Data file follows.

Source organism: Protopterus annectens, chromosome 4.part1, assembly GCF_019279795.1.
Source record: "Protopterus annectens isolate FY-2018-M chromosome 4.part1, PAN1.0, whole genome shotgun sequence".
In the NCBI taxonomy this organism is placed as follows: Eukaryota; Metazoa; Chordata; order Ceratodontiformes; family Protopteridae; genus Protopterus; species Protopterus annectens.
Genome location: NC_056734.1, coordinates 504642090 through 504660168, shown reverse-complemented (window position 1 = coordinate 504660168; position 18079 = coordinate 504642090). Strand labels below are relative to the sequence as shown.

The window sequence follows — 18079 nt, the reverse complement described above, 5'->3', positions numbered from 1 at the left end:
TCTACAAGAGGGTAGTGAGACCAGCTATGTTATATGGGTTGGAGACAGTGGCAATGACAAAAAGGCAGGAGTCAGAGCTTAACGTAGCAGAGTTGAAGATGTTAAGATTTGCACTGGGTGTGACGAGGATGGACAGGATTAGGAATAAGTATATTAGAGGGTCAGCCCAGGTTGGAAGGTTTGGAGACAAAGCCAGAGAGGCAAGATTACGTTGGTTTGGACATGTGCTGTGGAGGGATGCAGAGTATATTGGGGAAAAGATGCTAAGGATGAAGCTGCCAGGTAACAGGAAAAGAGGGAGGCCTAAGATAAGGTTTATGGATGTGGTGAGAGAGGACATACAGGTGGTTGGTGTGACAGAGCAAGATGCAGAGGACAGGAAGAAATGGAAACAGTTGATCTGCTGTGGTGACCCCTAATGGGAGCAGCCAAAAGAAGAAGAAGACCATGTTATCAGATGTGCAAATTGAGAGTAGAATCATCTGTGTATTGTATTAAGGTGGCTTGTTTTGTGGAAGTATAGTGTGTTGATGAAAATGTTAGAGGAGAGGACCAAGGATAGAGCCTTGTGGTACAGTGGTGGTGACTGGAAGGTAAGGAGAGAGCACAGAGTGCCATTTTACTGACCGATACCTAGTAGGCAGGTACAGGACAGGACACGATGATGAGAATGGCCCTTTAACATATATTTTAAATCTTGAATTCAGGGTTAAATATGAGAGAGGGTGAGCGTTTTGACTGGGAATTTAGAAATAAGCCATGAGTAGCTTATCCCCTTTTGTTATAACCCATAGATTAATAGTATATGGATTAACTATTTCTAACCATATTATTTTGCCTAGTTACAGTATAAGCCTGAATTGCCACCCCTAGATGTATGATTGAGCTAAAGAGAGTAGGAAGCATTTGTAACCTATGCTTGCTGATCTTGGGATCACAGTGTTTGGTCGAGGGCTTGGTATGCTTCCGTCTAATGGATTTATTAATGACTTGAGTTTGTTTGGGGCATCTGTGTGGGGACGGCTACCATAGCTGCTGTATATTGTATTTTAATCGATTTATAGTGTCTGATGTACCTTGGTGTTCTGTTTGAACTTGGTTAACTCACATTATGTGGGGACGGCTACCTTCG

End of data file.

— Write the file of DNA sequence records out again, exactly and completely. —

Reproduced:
Source organism: Protopterus annectens, chromosome 4.part1, assembly GCF_019279795.1.
Source record: "Protopterus annectens isolate FY-2018-M chromosome 4.part1, PAN1.0, whole genome shotgun sequence".
In the NCBI taxonomy this organism is placed as follows: Eukaryota; Metazoa; Chordata; order Ceratodontiformes; family Protopteridae; genus Protopterus; species Protopterus annectens.
Genome location: NC_056734.1, coordinates 504642090 through 504660168, shown reverse-complemented (window position 1 = coordinate 504660168; position 18079 = coordinate 504642090). Strand labels below are relative to the sequence as shown.

The window sequence follows — 18079 nt, the reverse complement described above, 5'->3', positions numbered from 1 at the left end:
TCTACAAGAGGGTAGTGAGACCAGCTATGTTATATGGGTTGGAGACAGTGGCAATGACAAAAAGGCAGGAGTCAGAGCTTAACGTAGCAGAGTTGAAGATGTTAAGATTTGCACTGGGTGTGACGAGGATGGACAGGATTAGGAATAAGTATATTAGAGGGTCAGCCCAGGTTGGAAGGTTTGGAGACAAAGCCAGAGAGGCAAGATTACGTTGGTTTGGACATGTGCTGTGGAGGGATGCAGAGTATATTGGGGAAAAGATGCTAAGGATGAAGCTGCCAGGTAACAGGAAAAGAGGGAGGCCTAAGATAAGGTTTATGGATGTGGTGAGAGAGGACATACAGGTGGTTGGTGTGACAGAGCAAGATGCAGAGGACAGGAAGAAATGGAAACAGTTGATCTGCTGTGGTGACCCCTAATGGGAGCAGCCAAAAGAAGAAGAAGACCATGTTATCAGATGTGCAAATTGAGAGTAGAATCATCTGTGTATTGTATTAAGGTGGCTTGTTTTGTGGAAGTATAGTGTGTTGATGAAAATGTTAGAGGAGAGGACCAAGGATAGAGCCTTGTGGTACAGTGGTGGTGACTGGAAGGTAAGGAGAGAGCACAGAGTGCCATTTTACTGACCGATACCTAGTAGGCAGGTACAGGACAGGACACGATGATGAGAATGGCCCTTTAACATATATTTTAAATCTTGAATTCAGGGTTAAATATGAGAGAGGGTGAGCGTTTTGACTGGGAATTTAGAAATAAGCCATGAGTAGCTTATCCCCTTTTGTTATAACCCATAGATTAATAGTATATGGATTAACTATTTCTAACCATATTATTTTGCCTAGTTACAGTATAAGCCTGAATTGCCACCCCTAGATGTATGATTGAGCTAAAGAGAGTAGGAAGCATTTGTAACCTATGCTTGCTGATCTTGGGATCACAGTGTTTGGTCGAGGGCTTGGTATGCTTCCGTCTAATGGATTTATTAATGACTTGAGTTTGTTTGGGGCATCTGTGTGGGGACGGCTACCATAGCTGCTGTATATTGTATTTTAATCGATTTATAGTGTCTGATGTACCTTGGTGTTCTGTTTGAACTTGGTTAACTCACATTATGTGGGGACGGCTACCTTCG